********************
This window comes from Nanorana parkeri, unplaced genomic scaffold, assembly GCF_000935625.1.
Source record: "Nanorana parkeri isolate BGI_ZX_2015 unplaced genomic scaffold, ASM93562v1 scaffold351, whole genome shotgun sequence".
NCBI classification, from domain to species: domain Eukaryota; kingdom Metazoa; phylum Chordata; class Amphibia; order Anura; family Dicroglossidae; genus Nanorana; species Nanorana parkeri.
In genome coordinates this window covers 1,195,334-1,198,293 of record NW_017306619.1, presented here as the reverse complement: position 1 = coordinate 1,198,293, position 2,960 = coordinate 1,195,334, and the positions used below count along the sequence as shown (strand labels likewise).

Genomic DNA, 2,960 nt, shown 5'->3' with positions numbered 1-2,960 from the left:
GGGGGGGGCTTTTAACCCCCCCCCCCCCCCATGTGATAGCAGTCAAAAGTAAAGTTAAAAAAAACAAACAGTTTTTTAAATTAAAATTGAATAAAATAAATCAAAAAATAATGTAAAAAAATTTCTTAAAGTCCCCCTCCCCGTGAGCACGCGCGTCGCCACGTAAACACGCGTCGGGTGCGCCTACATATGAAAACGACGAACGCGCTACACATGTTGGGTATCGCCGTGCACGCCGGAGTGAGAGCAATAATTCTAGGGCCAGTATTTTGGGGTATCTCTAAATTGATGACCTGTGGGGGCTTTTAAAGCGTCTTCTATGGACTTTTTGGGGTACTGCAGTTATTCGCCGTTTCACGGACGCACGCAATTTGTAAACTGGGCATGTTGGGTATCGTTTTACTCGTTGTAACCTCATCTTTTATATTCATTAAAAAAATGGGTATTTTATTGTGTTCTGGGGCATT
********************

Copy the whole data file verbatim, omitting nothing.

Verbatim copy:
This window comes from Nanorana parkeri, unplaced genomic scaffold, assembly GCF_000935625.1.
Source record: "Nanorana parkeri isolate BGI_ZX_2015 unplaced genomic scaffold, ASM93562v1 scaffold351, whole genome shotgun sequence".
NCBI classification, from domain to species: domain Eukaryota; kingdom Metazoa; phylum Chordata; class Amphibia; order Anura; family Dicroglossidae; genus Nanorana; species Nanorana parkeri.
In genome coordinates this window covers 1,195,334-1,198,293 of record NW_017306619.1, presented here as the reverse complement: position 1 = coordinate 1,198,293, position 2,960 = coordinate 1,195,334, and the positions used below count along the sequence as shown (strand labels likewise).

Genomic DNA, 2,960 nt, shown 5'->3' with positions numbered 1-2,960 from the left:
GGGGGGGGCTTTTAACCCCCCCCCCCCCCCATGTGATAGCAGTCAAAAGTAAAGTTAAAAAAAACAAACAGTTTTTTAAATTAAAATTGAATAAAATAAATCAAAAAATAATGTAAAAAAATTTCTTAAAGTCCCCCTCCCCGTGAGCACGCGCGTCGCCACGTAAACACGCGTCGGGTGCGCCTACATATGAAAACGACGAACGCGCTACACATGTTGGGTATCGCCGTGCACGCCGGAGTGAGAGCAATAATTCTAGGGCCAGTATTTTGGGGTATCTCTAAATTGATGACCTGTGGGGGCTTTTAAAGCGTCTTCTATGGACTTTTTGGGGTACTGCAGTTATTCGCCGTTTCACGGACGCACGCAATTTGTAAACTGGGCATGTTGGGTATCGTTTTACTCGTTGTAACCTCATCTTTTATATTCATTAAAAAAATGGGTATTTTATTGTGTTCTGGGGCATT